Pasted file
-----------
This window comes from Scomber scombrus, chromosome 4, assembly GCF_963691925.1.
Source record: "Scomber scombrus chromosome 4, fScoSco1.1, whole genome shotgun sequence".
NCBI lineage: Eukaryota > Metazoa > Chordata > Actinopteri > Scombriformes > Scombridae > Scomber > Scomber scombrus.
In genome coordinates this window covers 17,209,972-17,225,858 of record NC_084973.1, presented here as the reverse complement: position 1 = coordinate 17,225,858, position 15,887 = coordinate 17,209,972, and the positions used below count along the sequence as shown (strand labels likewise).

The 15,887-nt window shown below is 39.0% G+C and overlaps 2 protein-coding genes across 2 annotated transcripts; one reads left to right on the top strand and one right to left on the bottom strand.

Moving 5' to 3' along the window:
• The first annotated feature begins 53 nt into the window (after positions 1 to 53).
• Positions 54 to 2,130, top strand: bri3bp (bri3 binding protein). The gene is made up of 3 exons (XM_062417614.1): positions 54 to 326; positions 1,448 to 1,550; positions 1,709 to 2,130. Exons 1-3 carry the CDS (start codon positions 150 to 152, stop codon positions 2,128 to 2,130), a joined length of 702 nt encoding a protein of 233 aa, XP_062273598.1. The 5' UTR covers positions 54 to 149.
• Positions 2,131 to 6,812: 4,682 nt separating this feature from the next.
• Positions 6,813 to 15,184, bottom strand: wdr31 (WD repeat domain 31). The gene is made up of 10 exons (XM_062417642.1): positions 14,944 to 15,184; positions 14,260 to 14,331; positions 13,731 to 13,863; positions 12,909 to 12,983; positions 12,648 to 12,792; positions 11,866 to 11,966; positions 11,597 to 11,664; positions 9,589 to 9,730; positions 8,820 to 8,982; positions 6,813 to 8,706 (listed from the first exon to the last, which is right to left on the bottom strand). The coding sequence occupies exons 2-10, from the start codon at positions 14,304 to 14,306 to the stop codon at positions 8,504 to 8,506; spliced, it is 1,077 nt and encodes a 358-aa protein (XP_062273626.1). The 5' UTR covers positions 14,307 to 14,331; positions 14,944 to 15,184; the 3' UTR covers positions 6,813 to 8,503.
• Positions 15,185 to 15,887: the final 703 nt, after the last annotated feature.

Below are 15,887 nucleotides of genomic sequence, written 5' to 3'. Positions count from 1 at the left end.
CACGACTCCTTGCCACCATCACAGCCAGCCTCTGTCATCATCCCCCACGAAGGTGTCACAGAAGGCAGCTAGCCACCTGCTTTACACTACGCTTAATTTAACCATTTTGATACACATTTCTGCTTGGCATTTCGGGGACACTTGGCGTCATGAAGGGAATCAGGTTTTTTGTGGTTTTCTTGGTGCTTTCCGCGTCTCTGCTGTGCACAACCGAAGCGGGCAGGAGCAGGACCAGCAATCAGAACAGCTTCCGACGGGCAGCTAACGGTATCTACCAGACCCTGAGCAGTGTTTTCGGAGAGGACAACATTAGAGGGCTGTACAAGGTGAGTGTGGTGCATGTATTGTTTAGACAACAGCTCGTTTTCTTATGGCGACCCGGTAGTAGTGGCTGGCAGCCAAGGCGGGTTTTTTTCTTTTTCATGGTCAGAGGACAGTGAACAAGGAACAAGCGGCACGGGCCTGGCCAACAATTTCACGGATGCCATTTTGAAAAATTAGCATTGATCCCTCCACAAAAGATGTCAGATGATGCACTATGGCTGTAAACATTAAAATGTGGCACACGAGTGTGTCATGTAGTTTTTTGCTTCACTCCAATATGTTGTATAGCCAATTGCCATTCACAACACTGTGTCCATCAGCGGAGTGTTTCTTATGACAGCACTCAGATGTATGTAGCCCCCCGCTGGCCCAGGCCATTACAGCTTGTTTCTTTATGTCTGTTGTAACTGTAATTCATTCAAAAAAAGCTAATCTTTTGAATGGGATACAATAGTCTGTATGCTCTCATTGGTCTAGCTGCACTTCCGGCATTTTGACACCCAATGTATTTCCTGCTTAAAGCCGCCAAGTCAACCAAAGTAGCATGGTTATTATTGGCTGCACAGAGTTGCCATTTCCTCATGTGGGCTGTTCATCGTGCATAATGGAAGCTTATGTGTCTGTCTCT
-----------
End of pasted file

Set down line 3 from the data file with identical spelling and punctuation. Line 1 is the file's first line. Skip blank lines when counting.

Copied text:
NCBI lineage: Eukaryota > Metazoa > Chordata > Actinopteri > Scombriformes > Scombridae > Scomber > Scomber scombrus.